I doN,t know but I am confident life created something nice for us.

    This process you do is a self-compassion process and is helping you to deal with grief and loss and will be transform in less pain and more good memories with little time.
    I watched a documentary not long ago and was comforted in finding that many animals have funeral rituals - some for days,. They heal their grief for days!
    So I now believe it's a natural path of healing and integrate the memory of our dear ones within us.

    These situation I am overcoming are why I decided to give me a help with this book. I never succeded to share my grief neither my sadness with people, because of my education and path as a young adult, so I tried to find a way to heal myself.


    I look forward to your sharing of pictures - I know my eyes will be water though!
    Keep taking good care of you - giving up as you do, makes better moments of here and now!


    Thanf you for this beautifull post - lot of wisdom!

    :yes:
     
  5. lotus

    lotus autonomous rebellous

    I do play Birthday game with Kate - stats for thursday 2.pm.
    :biggrin:
     
  6. lotus

    lotus autonomous rebellous

    Sometimes I come across some cognitions here about ''expanding space'' (oatess cognitions)
    I often heard these cognitions within $cientology, including people in a mental breakdown or on the edge! :blush:

    While reading the book, it came to my ming that to feel such ''real''space on a permanent basis- it's like one has to come through the whole of a needle. One has to come back very small to become tall.

    When we find our vulnerability, lach of contorl in life, not knowing, fears, lack of responses,
    I think is the beginning of a new universe opening within us - It's not A huge sudden cognition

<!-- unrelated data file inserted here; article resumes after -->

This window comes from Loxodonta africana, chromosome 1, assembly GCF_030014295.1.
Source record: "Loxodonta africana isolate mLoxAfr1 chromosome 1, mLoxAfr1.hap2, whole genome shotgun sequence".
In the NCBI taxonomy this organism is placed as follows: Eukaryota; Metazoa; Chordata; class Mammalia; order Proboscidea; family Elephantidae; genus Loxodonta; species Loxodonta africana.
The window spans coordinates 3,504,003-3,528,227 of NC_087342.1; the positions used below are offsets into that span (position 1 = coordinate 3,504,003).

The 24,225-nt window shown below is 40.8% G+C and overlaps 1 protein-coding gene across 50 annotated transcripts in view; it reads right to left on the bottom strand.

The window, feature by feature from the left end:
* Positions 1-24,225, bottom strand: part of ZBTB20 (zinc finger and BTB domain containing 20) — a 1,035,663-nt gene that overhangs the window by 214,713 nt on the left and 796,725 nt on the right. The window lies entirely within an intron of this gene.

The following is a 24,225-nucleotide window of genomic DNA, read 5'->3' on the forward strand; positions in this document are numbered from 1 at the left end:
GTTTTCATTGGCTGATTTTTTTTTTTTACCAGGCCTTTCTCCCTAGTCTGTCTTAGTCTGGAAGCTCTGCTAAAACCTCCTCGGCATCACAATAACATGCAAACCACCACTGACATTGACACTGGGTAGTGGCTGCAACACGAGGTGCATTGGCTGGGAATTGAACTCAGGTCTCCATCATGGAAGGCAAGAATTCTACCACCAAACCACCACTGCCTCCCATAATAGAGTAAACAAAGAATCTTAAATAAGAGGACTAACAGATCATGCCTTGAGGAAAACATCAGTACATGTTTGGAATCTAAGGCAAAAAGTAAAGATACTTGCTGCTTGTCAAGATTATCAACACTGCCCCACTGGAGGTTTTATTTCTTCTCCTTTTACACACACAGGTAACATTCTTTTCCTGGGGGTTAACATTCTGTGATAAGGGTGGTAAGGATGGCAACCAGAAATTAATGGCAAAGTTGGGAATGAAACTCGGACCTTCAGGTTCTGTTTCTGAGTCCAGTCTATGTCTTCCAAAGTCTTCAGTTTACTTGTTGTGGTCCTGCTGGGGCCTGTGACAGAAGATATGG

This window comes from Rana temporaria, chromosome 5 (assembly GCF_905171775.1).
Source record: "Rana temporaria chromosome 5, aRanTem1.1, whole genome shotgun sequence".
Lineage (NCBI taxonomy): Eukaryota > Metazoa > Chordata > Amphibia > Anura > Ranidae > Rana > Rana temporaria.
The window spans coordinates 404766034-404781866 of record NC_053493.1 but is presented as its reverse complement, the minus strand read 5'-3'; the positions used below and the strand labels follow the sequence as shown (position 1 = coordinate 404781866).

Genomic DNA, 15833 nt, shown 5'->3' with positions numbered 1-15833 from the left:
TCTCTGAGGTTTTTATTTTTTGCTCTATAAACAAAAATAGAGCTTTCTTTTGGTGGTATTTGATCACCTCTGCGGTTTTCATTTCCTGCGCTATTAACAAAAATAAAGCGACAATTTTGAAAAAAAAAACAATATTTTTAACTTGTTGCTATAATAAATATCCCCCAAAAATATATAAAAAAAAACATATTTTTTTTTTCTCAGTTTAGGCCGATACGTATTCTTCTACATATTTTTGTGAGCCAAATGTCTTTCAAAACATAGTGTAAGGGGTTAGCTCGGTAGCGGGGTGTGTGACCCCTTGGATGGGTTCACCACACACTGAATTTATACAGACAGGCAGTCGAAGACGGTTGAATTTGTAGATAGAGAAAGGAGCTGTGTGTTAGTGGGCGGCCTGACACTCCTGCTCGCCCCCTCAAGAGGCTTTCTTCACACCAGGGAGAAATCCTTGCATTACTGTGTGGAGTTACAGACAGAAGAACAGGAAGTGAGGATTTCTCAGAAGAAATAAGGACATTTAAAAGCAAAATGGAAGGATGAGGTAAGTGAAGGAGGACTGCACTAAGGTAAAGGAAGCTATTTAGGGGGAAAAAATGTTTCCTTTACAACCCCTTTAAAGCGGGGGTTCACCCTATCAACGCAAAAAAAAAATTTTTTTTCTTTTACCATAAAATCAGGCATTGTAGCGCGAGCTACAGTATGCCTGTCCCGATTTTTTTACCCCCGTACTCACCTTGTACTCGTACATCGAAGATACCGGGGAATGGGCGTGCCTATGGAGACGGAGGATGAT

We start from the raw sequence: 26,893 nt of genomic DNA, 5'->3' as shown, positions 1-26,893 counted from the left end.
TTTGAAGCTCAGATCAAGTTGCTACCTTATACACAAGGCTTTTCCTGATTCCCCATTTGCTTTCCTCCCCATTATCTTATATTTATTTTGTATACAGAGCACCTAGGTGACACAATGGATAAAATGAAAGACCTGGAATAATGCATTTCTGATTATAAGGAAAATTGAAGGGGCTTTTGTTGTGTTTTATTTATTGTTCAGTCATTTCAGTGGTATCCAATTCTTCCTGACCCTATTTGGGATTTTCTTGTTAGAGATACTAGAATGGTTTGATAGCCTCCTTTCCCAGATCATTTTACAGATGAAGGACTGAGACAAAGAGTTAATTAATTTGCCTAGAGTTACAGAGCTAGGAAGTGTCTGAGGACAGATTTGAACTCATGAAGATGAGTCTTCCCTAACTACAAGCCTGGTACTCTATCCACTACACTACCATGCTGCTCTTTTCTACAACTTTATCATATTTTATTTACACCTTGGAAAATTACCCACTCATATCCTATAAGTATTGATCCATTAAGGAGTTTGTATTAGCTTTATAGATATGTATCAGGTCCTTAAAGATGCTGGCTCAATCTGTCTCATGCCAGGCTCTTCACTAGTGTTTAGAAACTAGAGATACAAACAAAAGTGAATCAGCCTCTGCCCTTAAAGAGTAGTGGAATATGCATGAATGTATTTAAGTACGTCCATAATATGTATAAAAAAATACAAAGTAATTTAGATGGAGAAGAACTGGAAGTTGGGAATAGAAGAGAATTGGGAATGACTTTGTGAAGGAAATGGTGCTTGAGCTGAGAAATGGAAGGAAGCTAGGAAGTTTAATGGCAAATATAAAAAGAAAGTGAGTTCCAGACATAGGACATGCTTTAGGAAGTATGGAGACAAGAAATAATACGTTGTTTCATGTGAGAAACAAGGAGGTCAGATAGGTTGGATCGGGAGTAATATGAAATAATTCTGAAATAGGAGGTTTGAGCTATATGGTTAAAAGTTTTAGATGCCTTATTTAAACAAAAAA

it's more a daily basis work that makes a breach in the ego circuit defense system
    wich free many energies and space available to experience equanimity and comfort.

    When one do sincere effort and rech that point
    he\she is safe and will be able to deal with life event as he can embrace any event life brings, with resiliency.

    It's something completely different that a $scientology cognitions about having suddenly space and power.
    It like finding the place the waters are calm, despite agitation at the surface!
     
  7. sallydannce

    sallydannce Gold Meritorious Patron

    :hug:

    I love how you have things in your bedroom to help you heal. I too have things of mums, photos, etc, which I spend time with. As times passes and the sadness changes, I spend less time with them. But still I desire that connection with her in the real world.

    I think of this grief as very beautiful. If you don't love, don't care, you never feel anything. You can shut down pain, avoid it, drown it, but then you also shut down joy and wonder and bliss. Emotions are not a "pick and chose" affair. For me, they are a package deal though I feel confident now that I can experience most emotions without reactions to external factors i.e. not much triggering going on or deep unexplored stuff deep within.

    For me the hardest part of watching someone fading away, and then dying, was the deep lack of control. It seems to me that humans crave control - over our experiences, our emotions, our world. It seems to me that this causes no end of suffering. I was so uncomfortable watching my mother fade to her last breath. Then I accepted it, bit by bit. Inch by inch. Somehow I found tiny ways of gently letting go and just loving and comforting her. By the time she died, I was at a place of peace and acceptance. Yes, sad as hell, but at peace.

    It was so simple. I loved her. Faults and all. She loved me. Faults and all. She told me I would be fine. I told her I was fine, because I was. She needed to know I would be fine after she had gone - mothers are like that eh. :)

    So mum has gone on her great journey. I sense her watching over me, smiling at me, and growling at me when I do something not quite to her liking (like ripping out the deformed yellow daisy bush from her garden). Our love lives on, our connection continues, in my heart.

    Animals feel grief in a very real way, imo. My cat was very close to my mother. He lived with her for about one year and they were deeply fond of each other. When mum died, my dear old cat was really sad. He just lay on the back porch, lacked energy, picked at his food and was nothing like his usual bouncy shelf. I was a little worried about him to be honest. I stayed calm with him, played mums music to him and tried to be extra kind to him - eventually he started to brighten up. It was a few months before he was back to his normal self. It was hard on him because we were taking all mum's stuff away from the house and I could tell he was really worried and sad.